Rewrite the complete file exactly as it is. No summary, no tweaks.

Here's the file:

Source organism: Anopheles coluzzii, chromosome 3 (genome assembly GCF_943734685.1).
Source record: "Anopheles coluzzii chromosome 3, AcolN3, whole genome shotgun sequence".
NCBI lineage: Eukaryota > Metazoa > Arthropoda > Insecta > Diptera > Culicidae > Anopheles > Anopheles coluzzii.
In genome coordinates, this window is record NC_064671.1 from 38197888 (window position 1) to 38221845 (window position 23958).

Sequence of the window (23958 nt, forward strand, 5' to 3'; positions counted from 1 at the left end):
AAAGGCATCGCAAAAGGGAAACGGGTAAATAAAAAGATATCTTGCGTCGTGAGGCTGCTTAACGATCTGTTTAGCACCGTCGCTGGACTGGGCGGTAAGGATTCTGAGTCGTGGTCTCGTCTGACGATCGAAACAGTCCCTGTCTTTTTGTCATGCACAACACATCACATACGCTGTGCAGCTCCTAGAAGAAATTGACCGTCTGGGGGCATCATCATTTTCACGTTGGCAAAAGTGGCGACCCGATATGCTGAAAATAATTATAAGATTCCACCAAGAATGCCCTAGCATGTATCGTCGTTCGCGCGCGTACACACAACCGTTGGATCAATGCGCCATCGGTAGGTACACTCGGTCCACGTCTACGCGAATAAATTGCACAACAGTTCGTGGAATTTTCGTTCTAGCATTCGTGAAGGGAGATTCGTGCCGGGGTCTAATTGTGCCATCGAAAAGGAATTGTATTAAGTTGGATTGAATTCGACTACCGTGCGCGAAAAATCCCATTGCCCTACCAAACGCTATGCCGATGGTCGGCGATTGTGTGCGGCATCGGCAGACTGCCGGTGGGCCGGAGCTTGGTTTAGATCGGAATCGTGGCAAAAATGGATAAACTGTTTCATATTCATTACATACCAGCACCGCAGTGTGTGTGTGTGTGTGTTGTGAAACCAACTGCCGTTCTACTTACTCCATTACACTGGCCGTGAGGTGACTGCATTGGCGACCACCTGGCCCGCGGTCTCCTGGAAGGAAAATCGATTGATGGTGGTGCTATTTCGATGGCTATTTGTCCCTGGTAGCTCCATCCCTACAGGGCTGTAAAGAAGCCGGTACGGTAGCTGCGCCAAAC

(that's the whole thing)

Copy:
Source organism: Anopheles coluzzii, chromosome 3 (genome assembly GCF_943734685.1).
Source record: "Anopheles coluzzii chromosome 3, AcolN3, whole genome shotgun sequence".
NCBI lineage: Eukaryota > Metazoa > Arthropoda > Insecta > Diptera > Culicidae > Anopheles > Anopheles coluzzii.
In genome coordinates, this window is record NC_064671.1 from 38197888 (window position 1) to 38221845 (window position 23958).

Sequence of the window (23958 nt, forward strand, 5' to 3'; positions counted from 1 at the left end):
AAAGGCATCGCAAAAGGGAAACGGGTAAATAAAAAGATATCTTGCGTCGTGAGGCTGCTTAACGATCTGTTTAGCACCGTCGCTGGACTGGGCGGTAAGGATTCTGAGTCGTGGTCTCGTCTGACGATCGAAACAGTCCCTGTCTTTTTGTCATGCACAACACATCACATACGCTGTGCAGCTCCTAGAAGAAATTGACCGTCTGGGGGCATCATCATTTTCACGTTGGCAAAAGTGGCGACCCGATATGCTGAAAATAATTATAAGATTCCACCAAGAATGCCCTAGCATGTATCGTCGTTCGCGCGCGTACACACAACCGTTGGATCAATGCGCCATCGGTAGGTACACTCGGTCCACGTCTACGCGAATAAATTGCACAACAGTTCGTGGAATTTTCGTTCTAGCATTCGTGAAGGGAGATTCGTGCCGGGGTCTAATTGTGCCATCGAAAAGGAATTGTATTAAGTTGGATTGAATTCGACTACCGTGCGCGAAAAATCCCATTGCCCTACCAAACGCTATGCCGATGGTCGGCGATTGTGTGCGGCATCGGCAGACTGCCGGTGGGCCGGAGCTTGGTTTAGATCGGAATCGTGGCAAAAATGGATAAACTGTTTCATATTCATTACATACCAGCACCGCAGTGTGTGTGTGTGTGTGTTGTGAAACCAACTGCCGTTCTACTTACTCCATTACACTGGCCGTGAGGTGACTGCATTGGCGACCACCTGGCCCGCGGTCTCCTGGAAGGAAAATCGATTGATGGTGGTGCTATTTCGATGGCTATTTGTCCCTGGTAGCTCCATCCCTACAGGGCTGTAAAGAAGCCGGTACGGTAGCTGCGCCAAAC